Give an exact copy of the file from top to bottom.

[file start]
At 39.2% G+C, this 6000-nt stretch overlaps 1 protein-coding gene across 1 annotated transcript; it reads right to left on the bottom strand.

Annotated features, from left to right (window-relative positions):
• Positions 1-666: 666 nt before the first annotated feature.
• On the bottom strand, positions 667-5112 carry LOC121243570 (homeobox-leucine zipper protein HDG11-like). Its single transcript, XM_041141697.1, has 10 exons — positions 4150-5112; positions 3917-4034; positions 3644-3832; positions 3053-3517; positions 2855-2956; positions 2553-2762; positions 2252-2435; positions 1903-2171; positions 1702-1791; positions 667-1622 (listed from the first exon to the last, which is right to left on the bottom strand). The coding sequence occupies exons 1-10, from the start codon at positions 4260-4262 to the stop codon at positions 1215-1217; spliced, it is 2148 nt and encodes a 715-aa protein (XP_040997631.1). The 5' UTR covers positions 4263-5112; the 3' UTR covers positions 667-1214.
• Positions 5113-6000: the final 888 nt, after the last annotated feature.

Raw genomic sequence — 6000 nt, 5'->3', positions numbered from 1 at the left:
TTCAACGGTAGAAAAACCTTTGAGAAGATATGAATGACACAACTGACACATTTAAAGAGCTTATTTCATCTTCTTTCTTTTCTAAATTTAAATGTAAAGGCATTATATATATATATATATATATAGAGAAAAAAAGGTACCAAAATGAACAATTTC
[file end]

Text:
At 39.2% G+C, this 6000-nt stretch overlaps 1 protein-coding gene across 1 annotated transcript; it reads right to left on the bottom strand.

Annotated features, from left to right (window-relative positions):
• Positions 1-666: 666 nt before the first annotated feature.
• On the bottom strand, positions 667-5112 carry LOC121243570 (homeobox-leucine zipper protein HDG11-like). Its single transcript, XM_041141697.1, has 10 exons — positions 4150-5112; positions 3917-4034; positions 3644-3832; positions 3053-3517; positions 2855-2956; positions 2553-2762; positions 2252-2435; positions 1903-2171; positions 1702-1791; positions 667-1622 (listed from the first exon to the last, which is right to left on the bottom strand). The coding sequence occupies exons 1-10, from the start codon at positions 4260-4262 to the stop codon at positions 1215-1217; spliced, it is 2148 nt and encodes a 715-aa protein (XP_040997631.1). The 5' UTR covers positions 4263-5112; the 3' UTR covers positions 667-1214.
• Positions 5113-6000: the final 888 nt, after the last annotated feature.

Raw genomic sequence — 6000 nt, 5'->3', positions numbered from 1 at the left:
TTCAACGGTAGAAAAACCTTTGAGAAGATATGAATGACACAACTGACACATTTAAAGAGCTTATTTCATCTTCTTTCTTTTCTAAATTTAAATGTAAAGGCATTATATATATATATATATATATAGAGAAAAAAAGGTACCAAAATGAACAATTTC